GM was also involved in making tanks and fighter planes during the Second World War, which caused many veterans to be exposed to asbestos.
Harmful Products and Health Consequences
Once auto sales began taking off between 1950-1960, GM began further diversifying to become involved in even more industries, including with locomotive maker Electro-Motive.
GM and its subsidiaries utilized asbestos-containing appliance parts, gasket and engine parts, brake and clutch lining, transmissions, locomotive brakes, adhesives, and more, which caused many people to develop asbestosis, lung cancer, and mesothelioma.
Mechanics performing brake repairs had a high risk of exposure due to the way asbestos fibers are released into the air in this line of work. Inhaling the dust proved deadly for many, as over the years, their lungs became diseased. People who worked with these car parts had no knowledge of the potentially fatal hazards of doing so until it was too late.
The development of mesothelioma from secondhand exposure is less common than contracting the disease firsthand. Wives whose husbands worked with asbestos were exposed when washing their husband’s asbestos-filled work uniforms.
Since workers had no idea they were bringing carcinogenic dust home to their families, they had no way to know that their families could become sick or die as a result of their jobs.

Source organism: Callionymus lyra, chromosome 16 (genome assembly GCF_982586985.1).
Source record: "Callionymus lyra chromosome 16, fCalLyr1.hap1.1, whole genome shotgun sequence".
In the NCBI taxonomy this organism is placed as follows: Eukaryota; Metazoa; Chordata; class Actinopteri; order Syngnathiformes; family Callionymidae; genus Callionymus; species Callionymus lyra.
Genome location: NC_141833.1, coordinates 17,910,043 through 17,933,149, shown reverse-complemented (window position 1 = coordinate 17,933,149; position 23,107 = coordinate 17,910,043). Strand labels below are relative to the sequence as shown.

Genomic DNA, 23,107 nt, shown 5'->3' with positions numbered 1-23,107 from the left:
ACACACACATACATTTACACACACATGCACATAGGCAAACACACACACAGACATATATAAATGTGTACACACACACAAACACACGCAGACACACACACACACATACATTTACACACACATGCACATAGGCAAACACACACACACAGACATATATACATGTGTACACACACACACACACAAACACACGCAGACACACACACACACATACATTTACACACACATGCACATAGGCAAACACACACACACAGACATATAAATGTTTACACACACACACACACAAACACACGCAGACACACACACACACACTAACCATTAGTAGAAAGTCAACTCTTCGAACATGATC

Lawsuits and Bankruptcy
Before filing for bankruptcy in 2009, General Motors faced an onslaught of litigation for illnesses and cancer deaths, the majority of which stemmed from GM’s involvement in the auto industry, which was known for utilizing asbestos-based linings for car brakes and clutches. While the industry generally stopped utilizing asbestos linings in its new automobiles by 1980, these linings were still present in older vehicles.
The courts have held GM liable in a variety of multi-million dollar lawsuits, many filed by mechanics. Other legal claims were brought to court by warehouse workers and their surviving family members. A smaller number of cases involved secondhand exposure, which resulted from GM workers who brought home deadly asbestos-laden fibers to their families who became sick or died.
An Asbestos Trust
Since GM’s bankruptcy, which was handled a bit differently than many other asbestos company bankruptcies since the government bailed the company out, General Motors has become quite profitable. Still, asbestosis claims are handled through a trust established by the bankruptcy courts.